Their analysis reveals that vulnerable timer options can reduce investment risks, with potential for wide usage among market participants
Timer options are financial instruments which can be exercised at a random expiration date, depending on the volatility of the underlying asset. However, option holders are often vulnerable to credit risks, especially in situations where counterparties fail to uphold their contractual obligations, particularly in over-the-counter markets. In this regard, researchers from Korea recently studied the pricing of vulnerable timer options, revealing that they may have the potential to hedge investments against dramatic risks.
A timer option is a financial instrument, launched by Société Générale Corporate and Investment Banking in 2007, that allows buyers to specify the level of volatility and allows them to exercise their option at a random maturity time. In other words, the payoff of the timer option depends only on a random date determined by the time needed to realize a prescribed variance budget for the underlying asset. This is contrary to vanilla options, which are always exercised at a fixed, predetermined price within a given timeframe.
However, option as financial instruments are vulnerable to credit risks arising from the uncertainties regarding counterparties not upholding their contractual obligations, especially in over-the-counter markets. Global financial crises like the subprime mortgage crisis in the United States in 2007–2008, the Eurozone crisis in 2010, and more recently, COVID-19 pandemic and Russia–Ukraine conflict, have led to growing concerns about counterparty default risks among investors.
Against this backdrop, a team of researchers from Korea, led by Associate Professor Ji-Hun Yoon from the Department of Mathematics at Pusan National University, has recently investigated the pricing of vulnerable timer options (VTOs)—or options that are prone to such credit risks. Their work was made available online on 12th October 2023, published by Computational Economics.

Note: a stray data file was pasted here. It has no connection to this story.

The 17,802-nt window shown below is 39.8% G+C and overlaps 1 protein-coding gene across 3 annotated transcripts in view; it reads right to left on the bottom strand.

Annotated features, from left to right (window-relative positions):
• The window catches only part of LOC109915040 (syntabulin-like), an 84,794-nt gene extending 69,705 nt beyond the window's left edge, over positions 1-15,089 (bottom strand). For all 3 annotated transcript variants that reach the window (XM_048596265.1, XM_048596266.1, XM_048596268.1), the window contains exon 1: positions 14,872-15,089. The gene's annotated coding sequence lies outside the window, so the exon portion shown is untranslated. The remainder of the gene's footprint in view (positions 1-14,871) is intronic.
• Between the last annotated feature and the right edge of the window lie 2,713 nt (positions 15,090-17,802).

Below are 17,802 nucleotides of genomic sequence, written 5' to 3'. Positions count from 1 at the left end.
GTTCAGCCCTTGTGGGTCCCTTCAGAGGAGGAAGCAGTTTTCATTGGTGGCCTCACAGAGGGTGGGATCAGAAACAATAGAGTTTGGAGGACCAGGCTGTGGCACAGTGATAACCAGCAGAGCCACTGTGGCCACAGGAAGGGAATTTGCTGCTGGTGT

“Motivated by the credit risk model proposed by Johnson and Stulz, we discuss the analytic pricing formulas of VTOs, where the cumulative realized variance of the underlying asset follows the stochastic volatility (SV),” says Dr. Yoon.
For this, the researchers first derived approximated closed-form formulas for VTOs using the singular perturbation method—a type of asymptotic analysis, and commuting property. Additionally, they analyzed the pricing accuracy of their analytic formulas and compared them with the solutions obtained from Monte Carlo simulations. The proposed pricing formulas for VTOs were found to be accurate and effective. Their accuracy increases as the mean-reverting parameter goes to zero.
Furthermore, the team numerically examined the effect of stochastic volatility on the credit risk or variance budget level. They found that the prices of standard timer option prices are overpriced, as compared to VTO prices in the case of European vanilla options. These results thus highlight that VTOs could be one of the most promising financial contracts for market participants.
Notably, the higher the volatility of the underlying asset, the time taken by the timer options to reach the expiration date is less and they get exercised faster. On the other hand, the lower the volatility, the time taken by the timer options to reach the expiration date is more, which ultimately delays the exercise time of the options. “Based on this situation, in the case of option holders who invest in the put option, timer options are exercised at an early stage compared with European vanilla options, when there are drastic changes in the volatility resulting from unpredictable risks, such as the global financial crisis and diverse natural disasters,” explains Dr. Yoon. Hence, timer options, and especially VTOs, can easily and effectively hedge the dramatic risk from investments.
The researchers speculate that the findings from this study may be applicable to diverse challenging volatility management problems or risk management strategies. Additionally, future studies can build upon these findings to shed light on the pricing of path-dependent timer options, such as barrier options and floating strike lookback options, ultimately enhancing the profitability for option holders.
Overall, this research can pave the way for broader adoption of VTOs, potentially making the financial market more secure and accessible to all!
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